140: Draw neere them then in being mercifull.
141: Sweet mercy is Nobilities true badge,
142: Thrice Noble Titus, spare my first borne sonne.
143:
Tit.
Patient your selfe Madam, and pardon me.
144: These are the Brethren, whom you Gothes beheld
145: Aliue and dead, and for their Bretheren slaine,
146: Religiously they aske a sacrifice:
147: To this your sonne is markt, and die he must,
148: T' appease their groaning shadowes that are gone.
149:
Luc.
Away with him, and make a fire straight,
150: And with our Swords vpon a pile of wood,
151: Let's hew his limbes till they be cleane consum'd.
152: [ Exit Sonnes with Alarbus.]

153:
Tamo.
O cruell irreligious piety.
154:
Chi.
Was euer Scythia halfe so barbarous?
155:
Dem.
Oppose me Scythia to ambitious Rome,
156: Alarbus goes to rest, and we suruiue,
157: To tremble vnder Titus threatning lookes.
158: Then Madam stand resolu'd, but hope withall,
159: The selfe same Gods that arm'd the Queene of Troy
160: With opportunitie of sharpe reuenge
161: Vpon the Thracian Tyrant in his Tent,
162: May fauour Tamora the Queene of Gothes,
163: (When Gothes were Gothes, and Tamora was Queene)
164: To quit the bloody wrongs vpon her foes.
165: [ Enter the Sonnes of Andronicus againe.]

166:
Luci.
See Lord and Father, how we haue perform'd
167: Our Romaine rightes, Alarbus limbs are lopt,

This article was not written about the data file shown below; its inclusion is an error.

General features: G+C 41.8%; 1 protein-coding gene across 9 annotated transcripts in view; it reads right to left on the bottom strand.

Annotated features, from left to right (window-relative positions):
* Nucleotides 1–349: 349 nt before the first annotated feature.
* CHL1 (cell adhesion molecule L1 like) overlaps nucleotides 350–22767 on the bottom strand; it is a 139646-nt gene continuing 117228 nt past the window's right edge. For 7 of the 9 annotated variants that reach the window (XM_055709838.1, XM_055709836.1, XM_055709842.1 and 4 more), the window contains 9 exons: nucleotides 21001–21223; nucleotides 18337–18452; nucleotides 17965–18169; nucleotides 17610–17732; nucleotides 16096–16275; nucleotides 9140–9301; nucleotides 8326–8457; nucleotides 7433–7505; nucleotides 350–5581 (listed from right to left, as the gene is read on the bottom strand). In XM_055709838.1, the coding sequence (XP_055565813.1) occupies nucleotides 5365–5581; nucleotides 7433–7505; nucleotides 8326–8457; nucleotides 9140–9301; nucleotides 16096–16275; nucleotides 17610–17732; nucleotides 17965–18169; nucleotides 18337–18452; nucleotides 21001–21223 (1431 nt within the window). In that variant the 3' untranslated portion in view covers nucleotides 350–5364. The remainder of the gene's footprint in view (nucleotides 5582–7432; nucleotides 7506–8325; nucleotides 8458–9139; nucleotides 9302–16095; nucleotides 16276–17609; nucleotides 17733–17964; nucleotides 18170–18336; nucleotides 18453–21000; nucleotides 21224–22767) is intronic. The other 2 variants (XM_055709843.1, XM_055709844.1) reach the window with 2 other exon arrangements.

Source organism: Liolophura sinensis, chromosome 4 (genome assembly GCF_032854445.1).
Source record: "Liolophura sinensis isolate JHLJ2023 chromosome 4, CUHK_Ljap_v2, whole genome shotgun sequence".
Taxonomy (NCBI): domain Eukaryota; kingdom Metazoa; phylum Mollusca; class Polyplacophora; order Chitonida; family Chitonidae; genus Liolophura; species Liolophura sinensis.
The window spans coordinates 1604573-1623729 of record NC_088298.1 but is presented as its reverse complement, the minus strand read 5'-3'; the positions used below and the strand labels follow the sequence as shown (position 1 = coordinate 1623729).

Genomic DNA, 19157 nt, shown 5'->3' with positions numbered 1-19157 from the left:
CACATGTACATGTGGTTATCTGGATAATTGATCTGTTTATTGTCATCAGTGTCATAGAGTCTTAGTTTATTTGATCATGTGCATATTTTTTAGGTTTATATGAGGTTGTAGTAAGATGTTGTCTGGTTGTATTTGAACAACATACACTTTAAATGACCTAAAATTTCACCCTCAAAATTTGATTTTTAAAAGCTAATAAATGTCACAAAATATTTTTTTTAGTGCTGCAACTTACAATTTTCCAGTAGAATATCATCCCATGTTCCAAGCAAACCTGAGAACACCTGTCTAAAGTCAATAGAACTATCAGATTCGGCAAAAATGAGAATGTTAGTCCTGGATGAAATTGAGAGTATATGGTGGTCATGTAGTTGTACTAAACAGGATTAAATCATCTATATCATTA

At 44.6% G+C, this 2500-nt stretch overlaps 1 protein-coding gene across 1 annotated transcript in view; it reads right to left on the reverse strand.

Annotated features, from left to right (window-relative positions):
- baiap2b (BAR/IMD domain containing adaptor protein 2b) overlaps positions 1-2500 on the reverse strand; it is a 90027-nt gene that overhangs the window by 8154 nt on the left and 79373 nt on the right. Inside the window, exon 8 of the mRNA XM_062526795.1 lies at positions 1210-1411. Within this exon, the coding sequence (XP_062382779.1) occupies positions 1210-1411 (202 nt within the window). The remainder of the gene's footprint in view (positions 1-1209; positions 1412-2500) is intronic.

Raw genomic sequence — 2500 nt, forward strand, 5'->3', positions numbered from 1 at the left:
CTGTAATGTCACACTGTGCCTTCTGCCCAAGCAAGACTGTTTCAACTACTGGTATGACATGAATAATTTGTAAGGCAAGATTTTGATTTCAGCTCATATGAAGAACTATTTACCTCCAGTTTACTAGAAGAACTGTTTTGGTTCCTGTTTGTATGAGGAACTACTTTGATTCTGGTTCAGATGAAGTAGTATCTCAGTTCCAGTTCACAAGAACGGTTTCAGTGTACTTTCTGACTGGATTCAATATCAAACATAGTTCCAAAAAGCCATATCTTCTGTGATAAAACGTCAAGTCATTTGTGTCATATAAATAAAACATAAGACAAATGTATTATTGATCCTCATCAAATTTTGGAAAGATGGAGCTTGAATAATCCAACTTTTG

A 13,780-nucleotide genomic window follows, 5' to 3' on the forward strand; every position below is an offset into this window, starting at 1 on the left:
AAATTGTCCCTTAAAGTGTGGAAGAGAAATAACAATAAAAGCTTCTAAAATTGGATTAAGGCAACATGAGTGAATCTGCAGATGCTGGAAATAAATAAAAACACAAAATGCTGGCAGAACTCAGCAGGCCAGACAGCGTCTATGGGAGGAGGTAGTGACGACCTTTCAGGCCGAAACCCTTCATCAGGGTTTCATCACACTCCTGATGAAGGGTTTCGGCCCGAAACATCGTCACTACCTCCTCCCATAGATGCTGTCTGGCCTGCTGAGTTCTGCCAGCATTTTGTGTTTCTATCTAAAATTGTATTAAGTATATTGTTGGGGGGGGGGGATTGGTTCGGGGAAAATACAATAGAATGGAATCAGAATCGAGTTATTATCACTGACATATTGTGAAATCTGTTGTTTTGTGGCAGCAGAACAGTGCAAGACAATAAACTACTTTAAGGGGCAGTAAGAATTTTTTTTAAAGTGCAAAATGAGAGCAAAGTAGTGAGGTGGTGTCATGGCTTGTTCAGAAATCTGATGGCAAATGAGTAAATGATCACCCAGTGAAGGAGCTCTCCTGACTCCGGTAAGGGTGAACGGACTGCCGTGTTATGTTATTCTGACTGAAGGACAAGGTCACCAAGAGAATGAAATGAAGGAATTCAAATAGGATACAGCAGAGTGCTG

168: And intrals feede the sacrifising fire,
169: Whole smoke like incense doth perfume the skie.
170: Remaineth nought but to interre our Brethren,
171: And with low'd Larums welcome them to Rome.
172:
Tit.
Let it be so, and let Andronicus
173: Make this his latest farewell to their Soules.
174: [ Flourish.]

175: [ Then Sound Trumpets, and lay the Coffins in the Tombe.]

176: In peace and Honour rest you heere my Sonnes,
177: Romes readiest Champions, repose you heere in rest,
178: Secure from worldly chaunces and mishaps:
179: Heere lurks no Treason, heere no enuie swels,
180: Heere grow no damned grudges, heere are no stormes,
181: No noyse, but silence and Eternall sleepe,
182: In peace and Honour rest you heere my Sonnes.
183: [ Enter Lauinia.]

184:
Laui.
In peace and Honour, liue Lord Titus long,
185: My Noble Lord and Father, liue in Fame:
186: Loe at this Tombe my tributarie teares,
187: I render for my Bretherens Obsequies:
188: And at thy feete I kneele, with teares of ioy
189: Shed on the earth for thy returne to Rome.
190: O blesse me heere with thy victorious hand,
191: Whose Fortune Romes best Citizens applau'd.
192:
Ti.
Kind Rome,
193: That hast thus louingly reseru'd